DOE has initiated two projects to provide the stored plutonium surveillance and restabilization capability required as part of the monitoring program that is an integral Start Printed Page 51810part of DOE-STD-3013. The KIS project, which became operational in June 2007, provides limited, temporary surveillance capability until the CSSC project is completed. Current plans call for the CSSC to be operational in 2010. DOE completed an EA (DOE/EA-1538, December 2005) evaluating the impacts of construction and operation of KIS and CSSC in the K-Area complex (near but not in KAMS), and related security upgrades in K-Area. Storage space adequate for the needs of the KIS and CSSC surveillance activities are provided outside of KAMS and a limited number of 3013 containers will be temporarily stored without Type B shipping containers when CSSC becomes operational. DOE evaluated the impacts of these actions in the EA, and determined the impacts would not be significant (Finding of No Significant Impact (FONSI), (DOE/EA-1538, December 2005). While the inventory in KAMS will increase as a result of the transfer and storage of surplus non-pit plutonium from Hanford, LLNL, and LANL, the number of 3013 containers stored outside of KAMS, or undergoing surveillance activities requiring opening of the cans, will not increase. The number of cans undergoing surveillance activities is limited by the facility safety analysis and technical safety requirements, and neither would change as a result of storing more material in KAMS. Therefore, DOE's action is not different in regard to surveillance actions than those DOE has previously evaluated and found to be insignificant.

DOE has found no anomalous conditions in either the 3013 containers or the stored plutonium material in the DOE-STD-3013 surveillance program. Similarly, performance of the Type B shipping containers has been as expected, with no instances of unacceptable performance. The K-Area Structural Assessment Program, mentioned in the 2002 ROD, has not revealed any condition or degradation that would affect the structural integrity of the facility.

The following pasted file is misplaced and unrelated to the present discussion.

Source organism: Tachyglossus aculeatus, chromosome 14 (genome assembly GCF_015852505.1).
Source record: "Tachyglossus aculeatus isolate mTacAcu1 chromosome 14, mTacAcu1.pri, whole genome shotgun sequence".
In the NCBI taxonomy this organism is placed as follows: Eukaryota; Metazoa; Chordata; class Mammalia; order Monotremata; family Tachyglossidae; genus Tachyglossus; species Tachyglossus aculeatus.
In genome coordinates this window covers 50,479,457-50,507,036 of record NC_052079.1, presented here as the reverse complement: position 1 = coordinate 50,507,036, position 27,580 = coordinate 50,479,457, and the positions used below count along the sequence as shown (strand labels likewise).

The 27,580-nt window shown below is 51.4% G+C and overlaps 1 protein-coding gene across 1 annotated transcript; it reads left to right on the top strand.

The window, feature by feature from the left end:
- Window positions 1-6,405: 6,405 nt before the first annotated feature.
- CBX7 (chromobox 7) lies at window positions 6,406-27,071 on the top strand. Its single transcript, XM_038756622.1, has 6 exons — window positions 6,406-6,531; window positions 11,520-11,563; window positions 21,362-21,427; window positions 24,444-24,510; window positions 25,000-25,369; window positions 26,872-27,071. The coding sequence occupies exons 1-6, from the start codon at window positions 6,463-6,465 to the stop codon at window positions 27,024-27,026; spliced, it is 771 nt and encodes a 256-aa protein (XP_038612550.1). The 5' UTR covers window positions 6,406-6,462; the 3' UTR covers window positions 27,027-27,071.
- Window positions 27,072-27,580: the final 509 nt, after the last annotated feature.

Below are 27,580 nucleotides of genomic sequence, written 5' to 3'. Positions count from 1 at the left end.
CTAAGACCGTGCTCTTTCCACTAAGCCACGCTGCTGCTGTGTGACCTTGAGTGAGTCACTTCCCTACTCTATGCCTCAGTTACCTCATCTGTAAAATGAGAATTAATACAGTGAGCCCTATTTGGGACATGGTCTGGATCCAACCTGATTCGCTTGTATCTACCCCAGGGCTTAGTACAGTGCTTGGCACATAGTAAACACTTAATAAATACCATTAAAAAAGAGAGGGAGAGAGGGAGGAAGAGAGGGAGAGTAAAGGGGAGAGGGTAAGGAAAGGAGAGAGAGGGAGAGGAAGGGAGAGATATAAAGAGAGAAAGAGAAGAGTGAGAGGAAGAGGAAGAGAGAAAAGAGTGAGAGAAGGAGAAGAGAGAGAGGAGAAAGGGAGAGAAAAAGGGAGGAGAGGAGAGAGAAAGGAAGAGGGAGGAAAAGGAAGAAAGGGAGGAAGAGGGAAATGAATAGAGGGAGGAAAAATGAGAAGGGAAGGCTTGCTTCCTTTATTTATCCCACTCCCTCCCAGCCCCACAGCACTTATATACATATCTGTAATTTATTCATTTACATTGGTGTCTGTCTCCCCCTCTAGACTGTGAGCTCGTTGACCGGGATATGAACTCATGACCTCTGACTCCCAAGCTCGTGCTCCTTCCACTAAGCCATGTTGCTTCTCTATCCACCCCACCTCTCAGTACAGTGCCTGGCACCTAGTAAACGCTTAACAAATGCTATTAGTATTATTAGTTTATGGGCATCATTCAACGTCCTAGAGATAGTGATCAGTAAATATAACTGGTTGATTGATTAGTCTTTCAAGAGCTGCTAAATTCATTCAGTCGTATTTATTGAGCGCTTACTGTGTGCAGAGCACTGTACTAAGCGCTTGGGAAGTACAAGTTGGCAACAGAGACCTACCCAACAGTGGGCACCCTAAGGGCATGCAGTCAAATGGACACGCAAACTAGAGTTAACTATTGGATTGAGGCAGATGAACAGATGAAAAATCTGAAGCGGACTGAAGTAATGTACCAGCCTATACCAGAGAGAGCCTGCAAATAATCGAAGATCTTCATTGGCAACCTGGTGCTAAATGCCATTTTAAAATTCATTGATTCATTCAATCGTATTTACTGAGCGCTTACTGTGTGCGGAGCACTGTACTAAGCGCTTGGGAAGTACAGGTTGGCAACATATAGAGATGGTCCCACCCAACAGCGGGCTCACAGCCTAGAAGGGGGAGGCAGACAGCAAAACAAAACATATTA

Unirradiated fuel from the FFTF facility at Hanford will be stored in Type B shipping packages in the K-Area transfer bay in the K-Area complex. Storage of FFTF fuel in Type B shipping containers in the K-Area transfer bay will provide a level of safety equivalent to that resulting from storage of plutonium in 3013 containers inside 9975 shipping packages in KAMS. In addition, DOE evaluated the storage of irradiated tritium-producing burnable absorber rods in Type B shipping containers (the same configuration for the storage of FFTF fuel) in the K-Area transfer bay (DOE/EA-1528, Storage of Tritium-Producing Burnable Absorber Rods in K-Area Transfer Bay at SRS, June 2005) and found the environmental impacts to be insignificant (FONSI, DOE/EA-1528, June 2005).

Intentional Destructive Acts

DOE provides substantial safeguards and security measures for both transportation and storage of plutonium. Safeguards and security are designed to prevent theft or diversion of materials, and to prevent exposure of workers and the public to radiation from the material during transportation and storage. DOE recognizes that an attack against surplus plutonium cargo may cause very undesirable consequences, such as release of radionuclides into the environment.